The reason there is so much misery in marriage is not that husbands and wives seek their own pleasure, but that they do not seek it in the pleasure of their spouses. The biblical mandate to husbands and wives is to seek your own joy in the joy of your spouse. Make marriage a matrix for Christian Hedonism.
There is scarcely a more hedonistic passage in the Bible than the one on marriage in Ephesians 5:25–30.
Husbands, love your wives, just as Christ also loved the church and gave Himself up for her, so that He might sanctify her, having cleansed her by the washing of water with the word, that He might present to Himself the church in all her glory, having no spot or wrinkle or any such thing; but that she would be holy and blameless. So husbands ought also to love their own wives as their own bodies. He who loves his own wife loves himself; for no one ever hated his own flesh, but nourishes and cherishes it, just as Christ also does the church, because we are members of His body.
Husbands are told to love their wives the way Christ loved the church. How did He love the church? “He gave Himself up for her.” But why? “That He might sanctify and cleanse her.” But why did He want to do that? “That He might present to Himself the church in all her glory.”
Ah! There it is! “For the joy that was set before Him, [He] endured the cross” (Hebrews 12:2). What joy? The joy of marriage to His bride, the church. Jesus does not want a dirty and unholy wife. Therefore He was willing to die to “sanctify and cleanse” His betrothed so He could present to Himself a wife “in all her glory.”
And what is the church’s ultimate joy? Is it not to be cleansed and sanctified and then presented as a bride to the sovereign, all-glorious Christ? So Christ sought His own joy, yes—but He sought it in the joy of the church! That is what love does: It pursues its own joy in the joy of the beloved.
In Ephesians 5:29–30, Paul pushes the hedonism of Christ even further: “For no one ever hated his own flesh, but nourishes and cherishes it, just as Christ also does the church, because we are members of His body.” Why does Christ nourish and cherish the church? Because we are members of His own body, and no man ever hates his own body. In other words, the union between Christ and His bride is so close (“one flesh”) that any good done to her is a good done to Himself. The blatant assertion of this text is that this fact motivates the Lord to nourish, cherish, sanctify, and cleanse His bride.
By some popular definitions this cannot be love. Love, they say, must be free of self-interest—especially Christlike love, especially Calvary love. I have never seen such a view of love made to square with this passage of Scripture. What Christ does for His bride this text plainly calls love. “Husbands, love your wives, just as Christ also loved the church.” Why not let the text define love for us, instead of bringing our definition from ethics or philosophy?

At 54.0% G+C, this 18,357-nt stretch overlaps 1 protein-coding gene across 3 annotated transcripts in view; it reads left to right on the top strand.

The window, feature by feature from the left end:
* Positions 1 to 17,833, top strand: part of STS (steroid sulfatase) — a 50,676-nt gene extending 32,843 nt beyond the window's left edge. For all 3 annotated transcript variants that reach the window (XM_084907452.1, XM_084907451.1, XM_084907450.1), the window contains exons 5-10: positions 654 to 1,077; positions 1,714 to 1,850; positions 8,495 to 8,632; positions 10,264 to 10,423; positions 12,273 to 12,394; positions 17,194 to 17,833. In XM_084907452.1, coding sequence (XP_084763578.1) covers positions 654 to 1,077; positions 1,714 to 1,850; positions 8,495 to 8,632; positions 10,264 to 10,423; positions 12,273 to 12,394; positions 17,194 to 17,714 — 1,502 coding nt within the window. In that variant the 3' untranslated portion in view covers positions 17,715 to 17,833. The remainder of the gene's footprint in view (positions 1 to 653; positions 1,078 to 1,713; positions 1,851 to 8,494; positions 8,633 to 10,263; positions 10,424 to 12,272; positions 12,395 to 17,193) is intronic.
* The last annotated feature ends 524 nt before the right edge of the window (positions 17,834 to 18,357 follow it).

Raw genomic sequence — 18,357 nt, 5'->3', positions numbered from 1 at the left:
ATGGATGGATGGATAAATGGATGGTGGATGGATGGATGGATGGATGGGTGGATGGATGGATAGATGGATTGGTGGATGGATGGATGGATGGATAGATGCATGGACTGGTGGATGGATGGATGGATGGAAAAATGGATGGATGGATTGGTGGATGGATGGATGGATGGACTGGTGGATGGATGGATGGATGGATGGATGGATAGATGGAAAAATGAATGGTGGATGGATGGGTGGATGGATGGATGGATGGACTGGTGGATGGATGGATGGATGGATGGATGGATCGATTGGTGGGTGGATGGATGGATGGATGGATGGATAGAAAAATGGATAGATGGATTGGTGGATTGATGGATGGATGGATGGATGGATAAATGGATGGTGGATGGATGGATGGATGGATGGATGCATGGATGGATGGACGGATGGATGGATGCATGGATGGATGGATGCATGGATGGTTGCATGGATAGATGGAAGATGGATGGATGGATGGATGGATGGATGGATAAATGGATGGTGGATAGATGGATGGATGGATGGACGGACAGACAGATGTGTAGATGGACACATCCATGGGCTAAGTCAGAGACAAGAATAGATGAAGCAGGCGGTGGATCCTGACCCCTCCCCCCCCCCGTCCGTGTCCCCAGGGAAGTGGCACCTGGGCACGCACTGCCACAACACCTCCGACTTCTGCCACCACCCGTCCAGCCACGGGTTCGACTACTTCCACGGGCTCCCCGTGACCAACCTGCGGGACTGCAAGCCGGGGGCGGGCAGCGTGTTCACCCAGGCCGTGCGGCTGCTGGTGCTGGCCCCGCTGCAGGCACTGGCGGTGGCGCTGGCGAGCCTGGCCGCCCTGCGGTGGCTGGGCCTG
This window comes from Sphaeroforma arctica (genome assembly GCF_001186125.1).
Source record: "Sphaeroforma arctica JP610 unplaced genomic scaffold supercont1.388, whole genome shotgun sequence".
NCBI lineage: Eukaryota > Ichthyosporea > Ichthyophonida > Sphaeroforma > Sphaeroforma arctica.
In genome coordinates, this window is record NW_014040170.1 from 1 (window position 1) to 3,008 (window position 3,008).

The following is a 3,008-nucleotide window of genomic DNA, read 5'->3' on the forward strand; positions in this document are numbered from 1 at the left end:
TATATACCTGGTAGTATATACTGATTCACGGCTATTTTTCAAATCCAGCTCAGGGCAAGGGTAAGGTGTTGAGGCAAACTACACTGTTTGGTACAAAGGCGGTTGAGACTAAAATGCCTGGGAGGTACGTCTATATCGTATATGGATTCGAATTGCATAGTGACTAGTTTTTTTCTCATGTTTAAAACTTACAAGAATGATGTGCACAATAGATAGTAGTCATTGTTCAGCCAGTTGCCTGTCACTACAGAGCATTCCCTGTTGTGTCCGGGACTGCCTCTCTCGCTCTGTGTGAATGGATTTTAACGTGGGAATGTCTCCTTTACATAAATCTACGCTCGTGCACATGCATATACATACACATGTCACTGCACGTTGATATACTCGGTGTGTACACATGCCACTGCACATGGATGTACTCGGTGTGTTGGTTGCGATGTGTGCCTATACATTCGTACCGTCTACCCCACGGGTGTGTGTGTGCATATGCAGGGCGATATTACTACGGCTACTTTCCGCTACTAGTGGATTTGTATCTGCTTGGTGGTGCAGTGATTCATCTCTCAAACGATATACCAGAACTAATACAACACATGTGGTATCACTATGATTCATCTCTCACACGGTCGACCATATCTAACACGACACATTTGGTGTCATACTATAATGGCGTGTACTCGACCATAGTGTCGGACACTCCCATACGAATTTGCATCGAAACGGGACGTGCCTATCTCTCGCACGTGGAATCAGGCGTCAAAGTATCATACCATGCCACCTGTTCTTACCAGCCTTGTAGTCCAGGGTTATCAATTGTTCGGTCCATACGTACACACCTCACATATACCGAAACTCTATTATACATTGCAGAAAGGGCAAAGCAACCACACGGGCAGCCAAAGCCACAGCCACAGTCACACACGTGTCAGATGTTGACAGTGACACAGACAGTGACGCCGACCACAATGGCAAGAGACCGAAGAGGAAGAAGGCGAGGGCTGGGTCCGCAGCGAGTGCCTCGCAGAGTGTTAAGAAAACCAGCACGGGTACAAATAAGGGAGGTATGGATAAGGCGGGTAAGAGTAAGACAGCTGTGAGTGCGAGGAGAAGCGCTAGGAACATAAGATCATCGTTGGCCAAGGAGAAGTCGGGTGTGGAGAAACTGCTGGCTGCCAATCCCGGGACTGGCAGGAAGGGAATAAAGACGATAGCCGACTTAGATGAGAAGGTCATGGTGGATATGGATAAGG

According to this text, love is the pursuit of our joy in the holy joy of the beloved. There is no way to exclude self-interest from love, but self-interest is not the same as selfishness. Selfishness seeks its own private happiness at the expense of others. Love seeks its happiness in the happiness of the beloved. It will even suffer and die for the beloved in order that its joy might be full in the life and purity of the beloved.
For a husband to be an obedient person he must love his wife the way Christ loved the church. That is, he must pursue his own joy in the holy joy of his wife. “So husbands ought also to love their own wives as their own bodies. He who loves his own wife loves himself” (verse 28). In other words, husbands should devote the same energy and time and creativity to making their wives happy that they devote naturally to making themselves happy. The result will be that in doing this they will make themselves happy. For he who loves his wife loves himself. Since the wife is one flesh with her husband, the same applies to her love for him.
Paul does not build a dam against the river of hedonism; he builds a channel for it. He says, “Husbands and wives, recognize that in marriage you have become one flesh. If you live for your private pleasure at the expense of your spouse, you are living against yourself and destroying your joy. But if you devote yourself with all your heart to the holy joy of your spouse, you will also be living for your joy and making a marriage after the image of Christ and His church.” This is what God intended for marriage: Put the glory of Christ on display by pursuing your joy in the holy joy of your beloved.
Piper, John. 2001. The Dangerous Duty of Delight. Sisters, OR: Multnomah Publishers.
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